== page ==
Why would this be wrong? If five combatants are distracted or cowed enough that they all are nearly bumbling (enough to almost guarantee that a Good result is merely standard), then I would expect the one focused guy to be a bigger threat then the five wishy-washy types.

Imagine the Storm Knight being surrounded by six thugs. He intimidate five of them. Those guys are going to be hanging back and making half-assed attempts to engage the Storm Knight. That one guy, however, is going to walk right up to the Storm Knight and punch him. It seems right to me.
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mica
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Re: Intimidating Mobs/Crowds

Postby mica » Wed Feb 12, 2020 5:22 am

Imagine the Storm Knight being surrounded by six thugs. He intimidate five of them.

To me this does not make any sense, imagine, 'If you don't feck off I'm gonna kill ya all, except you mate, I'm not talking to you, you're safe, go ahead, give me a kicking with all you have got.'

I see the logic of intimidating the leader of a mob but giving a penalty due to the moral support of his cronies. Then it is a case of the result applying to the mob. The penalty of -2 per extra person seems a bit brutal while the value chart as a penalty feels a bit weak.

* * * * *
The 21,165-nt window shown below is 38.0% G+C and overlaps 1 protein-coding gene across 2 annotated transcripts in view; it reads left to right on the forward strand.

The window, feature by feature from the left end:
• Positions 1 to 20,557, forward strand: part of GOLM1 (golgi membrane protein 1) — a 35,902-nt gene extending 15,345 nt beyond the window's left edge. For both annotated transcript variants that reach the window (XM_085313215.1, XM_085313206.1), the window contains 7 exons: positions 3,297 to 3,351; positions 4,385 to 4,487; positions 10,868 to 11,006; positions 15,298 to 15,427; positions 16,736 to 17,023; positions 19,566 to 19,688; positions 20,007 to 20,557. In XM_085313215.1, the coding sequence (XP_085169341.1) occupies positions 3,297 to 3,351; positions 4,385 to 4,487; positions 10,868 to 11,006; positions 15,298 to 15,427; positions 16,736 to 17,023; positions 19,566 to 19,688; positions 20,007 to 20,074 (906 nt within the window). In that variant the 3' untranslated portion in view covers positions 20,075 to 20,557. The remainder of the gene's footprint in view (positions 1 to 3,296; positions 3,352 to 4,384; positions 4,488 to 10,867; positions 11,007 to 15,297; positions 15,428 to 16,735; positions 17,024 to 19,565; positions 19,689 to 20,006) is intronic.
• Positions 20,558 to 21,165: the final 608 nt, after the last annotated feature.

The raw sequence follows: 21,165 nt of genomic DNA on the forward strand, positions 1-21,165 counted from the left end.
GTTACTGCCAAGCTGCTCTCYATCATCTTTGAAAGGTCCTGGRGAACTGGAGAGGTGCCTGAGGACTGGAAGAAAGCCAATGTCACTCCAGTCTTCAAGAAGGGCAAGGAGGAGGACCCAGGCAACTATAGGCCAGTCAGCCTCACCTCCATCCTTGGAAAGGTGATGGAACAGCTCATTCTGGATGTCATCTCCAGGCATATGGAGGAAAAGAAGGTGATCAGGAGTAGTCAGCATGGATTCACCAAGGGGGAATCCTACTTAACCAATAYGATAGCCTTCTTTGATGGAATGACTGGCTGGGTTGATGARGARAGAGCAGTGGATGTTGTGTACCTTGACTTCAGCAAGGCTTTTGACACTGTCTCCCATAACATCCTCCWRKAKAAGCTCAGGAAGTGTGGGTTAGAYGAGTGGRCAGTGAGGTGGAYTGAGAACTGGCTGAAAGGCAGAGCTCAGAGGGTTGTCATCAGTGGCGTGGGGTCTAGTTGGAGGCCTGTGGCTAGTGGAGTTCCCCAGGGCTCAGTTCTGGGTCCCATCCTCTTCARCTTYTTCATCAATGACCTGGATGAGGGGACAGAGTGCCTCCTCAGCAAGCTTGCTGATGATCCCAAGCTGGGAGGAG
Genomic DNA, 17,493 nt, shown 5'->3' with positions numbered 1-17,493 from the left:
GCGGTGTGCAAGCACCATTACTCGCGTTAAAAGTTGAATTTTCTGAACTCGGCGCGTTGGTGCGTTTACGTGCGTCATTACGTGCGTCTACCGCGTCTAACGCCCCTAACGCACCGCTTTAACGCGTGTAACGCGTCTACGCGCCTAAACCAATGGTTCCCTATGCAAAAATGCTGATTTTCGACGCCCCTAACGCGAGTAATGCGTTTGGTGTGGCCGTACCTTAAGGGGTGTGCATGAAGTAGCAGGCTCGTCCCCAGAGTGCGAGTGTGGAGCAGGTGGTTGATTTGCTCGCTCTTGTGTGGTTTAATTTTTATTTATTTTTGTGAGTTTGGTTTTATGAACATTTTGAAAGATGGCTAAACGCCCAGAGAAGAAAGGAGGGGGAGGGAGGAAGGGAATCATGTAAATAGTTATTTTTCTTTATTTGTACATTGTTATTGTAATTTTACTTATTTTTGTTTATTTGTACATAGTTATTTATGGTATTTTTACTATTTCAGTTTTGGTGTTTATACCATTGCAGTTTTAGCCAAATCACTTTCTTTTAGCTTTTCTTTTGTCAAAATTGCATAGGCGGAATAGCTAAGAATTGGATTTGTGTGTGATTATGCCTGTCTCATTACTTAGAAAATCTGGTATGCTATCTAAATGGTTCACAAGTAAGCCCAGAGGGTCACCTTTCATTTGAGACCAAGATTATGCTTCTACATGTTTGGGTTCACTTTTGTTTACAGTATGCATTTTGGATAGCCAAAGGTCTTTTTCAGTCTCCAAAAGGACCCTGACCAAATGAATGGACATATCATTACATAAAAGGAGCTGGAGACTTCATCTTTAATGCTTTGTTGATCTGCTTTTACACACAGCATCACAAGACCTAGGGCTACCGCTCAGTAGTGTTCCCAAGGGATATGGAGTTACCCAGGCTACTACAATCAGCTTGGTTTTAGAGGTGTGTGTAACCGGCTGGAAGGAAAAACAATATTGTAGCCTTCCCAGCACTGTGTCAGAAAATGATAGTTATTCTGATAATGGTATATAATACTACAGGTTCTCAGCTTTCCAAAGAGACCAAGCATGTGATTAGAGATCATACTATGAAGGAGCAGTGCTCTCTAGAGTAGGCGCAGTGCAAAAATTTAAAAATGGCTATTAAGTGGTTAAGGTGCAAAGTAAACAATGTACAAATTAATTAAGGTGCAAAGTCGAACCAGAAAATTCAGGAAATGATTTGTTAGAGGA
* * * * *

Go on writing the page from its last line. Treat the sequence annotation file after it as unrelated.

While you could just treat the action against 1 and ask the player what they want to achieve before the roll (and equate to stymie, vulnerable, player call etc) then its a case of for every 2 points over the TN, they affect another enemy. This is sort of like the initial statement in that it could lead to 5 of the six becoming vulnerable but does not require the player to specify a quantity initially. Oddly it does not feel as brutal, possibly because it is not a case of affect the entire crowd or nothing result. It does however still leave the issue of some splitting of the mob due to individual penalties.

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Kuildeous
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Re: Intimidating Mobs/Crowds

Postby Kuildeous » Wed Feb 12, 2020 8:12 am

mica wrote:
Imagine the Storm Knight being surrounded by six thugs. He intimidate five of them.

To me this does not make any sense, imagine, 'If you don't feck off I'm gonna kill ya all, except you mate, I'm not talking to you, you're safe, go ahead, give me a kicking with all you have got.'